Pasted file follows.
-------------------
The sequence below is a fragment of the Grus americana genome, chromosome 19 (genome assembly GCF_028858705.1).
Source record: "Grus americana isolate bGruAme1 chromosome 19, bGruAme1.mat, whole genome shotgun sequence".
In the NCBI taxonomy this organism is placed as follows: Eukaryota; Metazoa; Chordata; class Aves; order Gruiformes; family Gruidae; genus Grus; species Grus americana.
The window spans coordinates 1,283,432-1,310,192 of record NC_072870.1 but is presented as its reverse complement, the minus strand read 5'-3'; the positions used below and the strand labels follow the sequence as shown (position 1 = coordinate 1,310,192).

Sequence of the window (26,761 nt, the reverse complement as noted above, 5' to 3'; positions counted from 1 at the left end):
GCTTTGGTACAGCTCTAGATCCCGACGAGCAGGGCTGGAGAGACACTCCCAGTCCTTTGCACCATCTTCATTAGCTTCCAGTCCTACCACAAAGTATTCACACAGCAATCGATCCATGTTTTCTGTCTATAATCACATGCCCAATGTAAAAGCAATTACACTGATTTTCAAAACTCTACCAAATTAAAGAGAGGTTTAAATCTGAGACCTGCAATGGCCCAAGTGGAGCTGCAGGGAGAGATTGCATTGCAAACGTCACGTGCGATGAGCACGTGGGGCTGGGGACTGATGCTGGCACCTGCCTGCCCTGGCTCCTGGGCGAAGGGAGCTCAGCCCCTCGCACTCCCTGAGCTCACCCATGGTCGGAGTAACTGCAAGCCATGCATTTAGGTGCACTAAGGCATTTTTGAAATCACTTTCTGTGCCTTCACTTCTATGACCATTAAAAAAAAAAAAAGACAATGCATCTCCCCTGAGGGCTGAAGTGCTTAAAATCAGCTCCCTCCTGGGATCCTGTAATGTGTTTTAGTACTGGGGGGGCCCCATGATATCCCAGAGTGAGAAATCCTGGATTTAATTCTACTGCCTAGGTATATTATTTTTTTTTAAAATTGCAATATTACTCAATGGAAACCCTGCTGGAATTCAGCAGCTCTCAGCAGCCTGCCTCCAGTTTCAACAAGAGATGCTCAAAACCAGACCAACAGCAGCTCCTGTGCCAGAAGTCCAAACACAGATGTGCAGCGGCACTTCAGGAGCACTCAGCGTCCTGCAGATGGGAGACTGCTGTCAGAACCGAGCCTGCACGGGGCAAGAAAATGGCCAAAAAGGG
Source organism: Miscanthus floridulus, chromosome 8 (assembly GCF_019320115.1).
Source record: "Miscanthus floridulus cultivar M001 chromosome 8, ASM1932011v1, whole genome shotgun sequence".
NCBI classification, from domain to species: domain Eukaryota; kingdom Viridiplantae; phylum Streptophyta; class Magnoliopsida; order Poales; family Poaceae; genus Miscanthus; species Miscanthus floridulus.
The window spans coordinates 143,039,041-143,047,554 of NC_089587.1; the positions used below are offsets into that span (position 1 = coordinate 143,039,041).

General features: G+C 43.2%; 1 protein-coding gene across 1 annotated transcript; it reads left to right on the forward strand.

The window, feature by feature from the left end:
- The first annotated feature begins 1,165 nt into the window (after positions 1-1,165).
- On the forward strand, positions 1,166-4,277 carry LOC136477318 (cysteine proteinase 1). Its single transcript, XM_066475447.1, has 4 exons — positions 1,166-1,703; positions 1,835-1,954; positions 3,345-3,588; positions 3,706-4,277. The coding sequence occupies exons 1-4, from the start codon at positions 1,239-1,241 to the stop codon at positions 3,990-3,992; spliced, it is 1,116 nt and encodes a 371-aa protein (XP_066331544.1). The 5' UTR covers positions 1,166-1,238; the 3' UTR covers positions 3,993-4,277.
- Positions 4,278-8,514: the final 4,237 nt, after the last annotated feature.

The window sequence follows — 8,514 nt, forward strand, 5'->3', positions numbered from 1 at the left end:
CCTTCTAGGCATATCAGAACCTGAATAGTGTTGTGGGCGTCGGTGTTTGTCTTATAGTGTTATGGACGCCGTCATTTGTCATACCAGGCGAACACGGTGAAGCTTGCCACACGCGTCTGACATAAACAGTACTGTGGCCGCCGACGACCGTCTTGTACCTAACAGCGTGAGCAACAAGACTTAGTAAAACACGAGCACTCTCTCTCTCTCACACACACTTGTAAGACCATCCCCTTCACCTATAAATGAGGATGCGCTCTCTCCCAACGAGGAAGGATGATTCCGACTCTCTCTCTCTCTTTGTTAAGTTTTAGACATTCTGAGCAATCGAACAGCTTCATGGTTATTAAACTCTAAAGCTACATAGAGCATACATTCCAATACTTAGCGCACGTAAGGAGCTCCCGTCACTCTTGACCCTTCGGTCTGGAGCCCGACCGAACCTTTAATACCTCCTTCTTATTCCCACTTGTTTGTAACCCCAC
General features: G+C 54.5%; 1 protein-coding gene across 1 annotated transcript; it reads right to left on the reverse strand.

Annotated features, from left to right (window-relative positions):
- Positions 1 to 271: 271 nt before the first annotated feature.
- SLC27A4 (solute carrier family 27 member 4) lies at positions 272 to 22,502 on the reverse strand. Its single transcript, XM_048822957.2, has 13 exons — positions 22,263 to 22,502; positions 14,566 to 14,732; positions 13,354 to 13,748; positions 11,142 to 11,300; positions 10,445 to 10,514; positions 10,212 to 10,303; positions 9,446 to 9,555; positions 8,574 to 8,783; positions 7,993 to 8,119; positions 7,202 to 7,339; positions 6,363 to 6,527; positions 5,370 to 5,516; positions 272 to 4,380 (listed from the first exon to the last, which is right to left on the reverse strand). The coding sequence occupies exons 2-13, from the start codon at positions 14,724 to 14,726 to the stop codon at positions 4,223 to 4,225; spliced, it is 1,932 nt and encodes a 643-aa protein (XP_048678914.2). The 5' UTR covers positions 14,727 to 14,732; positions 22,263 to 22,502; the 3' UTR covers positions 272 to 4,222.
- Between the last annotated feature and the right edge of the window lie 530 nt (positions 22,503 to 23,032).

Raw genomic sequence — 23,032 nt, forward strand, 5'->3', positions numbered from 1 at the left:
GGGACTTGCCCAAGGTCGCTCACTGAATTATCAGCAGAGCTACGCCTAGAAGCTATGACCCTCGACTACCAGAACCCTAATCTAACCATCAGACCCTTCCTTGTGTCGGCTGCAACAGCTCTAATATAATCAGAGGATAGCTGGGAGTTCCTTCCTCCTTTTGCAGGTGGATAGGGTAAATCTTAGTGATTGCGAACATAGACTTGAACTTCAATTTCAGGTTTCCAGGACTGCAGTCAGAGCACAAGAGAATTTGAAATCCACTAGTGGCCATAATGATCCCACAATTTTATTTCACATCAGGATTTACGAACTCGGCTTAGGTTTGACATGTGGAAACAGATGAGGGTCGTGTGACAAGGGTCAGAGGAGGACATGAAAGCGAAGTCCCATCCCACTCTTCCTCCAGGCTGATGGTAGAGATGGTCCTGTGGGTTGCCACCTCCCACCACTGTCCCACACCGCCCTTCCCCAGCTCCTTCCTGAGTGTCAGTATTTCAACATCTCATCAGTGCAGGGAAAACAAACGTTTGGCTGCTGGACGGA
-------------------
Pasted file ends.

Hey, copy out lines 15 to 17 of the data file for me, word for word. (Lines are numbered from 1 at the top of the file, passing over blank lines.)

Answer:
- Positions 4,278-8,514: the final 4,237 nt, after the last annotated feature.

The window sequence follows — 8,514 nt, forward strand, 5'->3', positions numbered from 1 at the left end:
CCTTCTAGGCATATCAGAACCTGAATAGTGTTGTGGGCGTCGGTGTTTGTCTTATAGTGTTATGGACGCCGTCATTTGTCATACCAGGCGAACACGGTGAAGCTTGCCACACGCGTCTGACATAAACAGTACTGTGGCCGCCGACGACCGTCTTGTACCTAACAGCGTGAGCAACAAGACTTAGTAAAACACGAGCACTCTCTCTCTCTCACACACACTTGTAAGACCATCCCCTTCACCTATAAATGAGGATGCGCTCTCTCCCAACGAGGAAGGATGATTCCGACTCTCTCTCTCTCTTTGTTAAGTTTTAGACATTCTGAGCAATCGAACAGCTTCATGGTTATTAAACTCTAAAGCTACATAGAGCATACATTCCAATACTTAGCGCACGTAAGGAGCTCCCGTCACTCTTGACCCTTCGGTCTGGAGCCCGACCGAACCTTTAATACCTCCTTCTTATTCCCACTTGTTTGTAACCCCAC